By Leila Waid.
September is kicking into high gear, which means the summer season has ended, and fall is just around the corner. While summer is usually known for warm, sunny days that are perfect for vacations, this summer was quite different for many individuals worldwide. Why? Because of the overwhelming heatwaves caused by climate change. According to NASA, new temperature highs were reached this season that the world had never seen before.
This extreme heat reflects on population health and our ability to cope. According to the CDC, between August 20-26 alone, 1,509 out of every 100,000 emergency room visits were due to heat stress in the Midwest. Specifically, the states with the highest heat-related ER visits were Iowa, Kentucky, Missouri, and Nebraska. In 2022, a massive heat wave killed over 61,600 individuals in Europe. And a much higher proportion of those deaths were women (more than 35,000 deaths among women compared to 21,600 among men.) This staggering statistic showcases that women are more vulnerable to the effects of heat stress (due to different physiological functions – such as proportionately higher body fat). Thus, addressing heat waves is not only a climate change issue but also a gender equality issue.
How can we address climate change-induced heat in our communities? One excellent resource to use for a variety of climate change work is the EJScreen tool from the EPA. Although this does not focus specifically on heat, it provides a great overview of the US and various climate change issues. The mapping tool offers census-tract data on the most vulnerable populations and neighborhoods projected to be impacted by climate change. If you work in environmental justice, this is a great asset to pinpoint vulnerable populations and allocate resources efficiently. Even if you are not working in a climate-related capacity, this information is still beneficial to have on hand!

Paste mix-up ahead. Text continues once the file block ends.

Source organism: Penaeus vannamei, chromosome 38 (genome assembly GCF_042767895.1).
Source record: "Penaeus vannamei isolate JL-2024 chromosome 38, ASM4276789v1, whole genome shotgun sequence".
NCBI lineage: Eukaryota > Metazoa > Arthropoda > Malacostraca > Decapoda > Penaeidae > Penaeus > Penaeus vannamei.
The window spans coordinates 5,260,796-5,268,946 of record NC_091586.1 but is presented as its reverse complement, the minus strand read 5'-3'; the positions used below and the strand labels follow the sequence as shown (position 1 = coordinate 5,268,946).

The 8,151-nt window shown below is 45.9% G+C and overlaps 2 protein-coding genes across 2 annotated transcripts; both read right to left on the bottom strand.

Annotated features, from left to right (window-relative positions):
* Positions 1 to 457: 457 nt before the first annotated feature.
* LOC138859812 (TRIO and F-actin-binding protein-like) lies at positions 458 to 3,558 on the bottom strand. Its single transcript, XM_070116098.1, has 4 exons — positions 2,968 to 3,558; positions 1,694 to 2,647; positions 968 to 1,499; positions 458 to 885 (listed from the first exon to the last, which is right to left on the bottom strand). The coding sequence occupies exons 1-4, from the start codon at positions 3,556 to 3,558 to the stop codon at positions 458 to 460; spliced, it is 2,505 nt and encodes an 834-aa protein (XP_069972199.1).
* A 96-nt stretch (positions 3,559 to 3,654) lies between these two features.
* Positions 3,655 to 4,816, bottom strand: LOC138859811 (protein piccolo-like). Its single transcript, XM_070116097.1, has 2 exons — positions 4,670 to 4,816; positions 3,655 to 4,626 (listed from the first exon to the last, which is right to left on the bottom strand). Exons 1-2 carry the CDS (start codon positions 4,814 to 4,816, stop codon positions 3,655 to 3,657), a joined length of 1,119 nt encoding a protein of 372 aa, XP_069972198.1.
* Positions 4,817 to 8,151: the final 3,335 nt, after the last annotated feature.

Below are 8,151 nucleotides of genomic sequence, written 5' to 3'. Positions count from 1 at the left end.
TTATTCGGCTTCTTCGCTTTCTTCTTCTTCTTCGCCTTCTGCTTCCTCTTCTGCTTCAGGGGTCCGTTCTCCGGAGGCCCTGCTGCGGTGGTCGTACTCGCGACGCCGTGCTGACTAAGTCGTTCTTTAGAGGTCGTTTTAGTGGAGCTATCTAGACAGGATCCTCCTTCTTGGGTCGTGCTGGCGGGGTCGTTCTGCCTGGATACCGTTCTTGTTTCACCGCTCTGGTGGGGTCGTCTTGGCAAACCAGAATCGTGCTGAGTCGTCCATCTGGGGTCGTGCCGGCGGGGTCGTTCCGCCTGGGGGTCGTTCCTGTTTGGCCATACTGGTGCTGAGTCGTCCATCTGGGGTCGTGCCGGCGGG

Another resource to utilize is the CDC’s Heat and Health Tracker. The agency also has a resource page on how to provide assistance to a wide variety of vulnerable populations, such as pregnant women and outdoor workers, during a heat wave.
You can also directly work to protect your communities from heat-induced illness and death by advocating for change at a local level. For example, ask your local government leaders about their emergency plans for heat waves or other climate-induced natural disaster events. And if they do not have any in place, advocate for change! Also, you can educate them about the benefits of Green Infrastructure and how it can make your communities more resilient to natural disasters, such as droughts from a heatwave. The EPA provides a Resource Guide for Green Infrastructure for a wide variety of weather scenarios.
Becoming familiar with these various tools is beneficial because, no matter what work you do in the environmental justice field, climate change will impact you and your communities in some form. One of the best ways to protect your communities is to be as prepared as possible when next summer rolls around!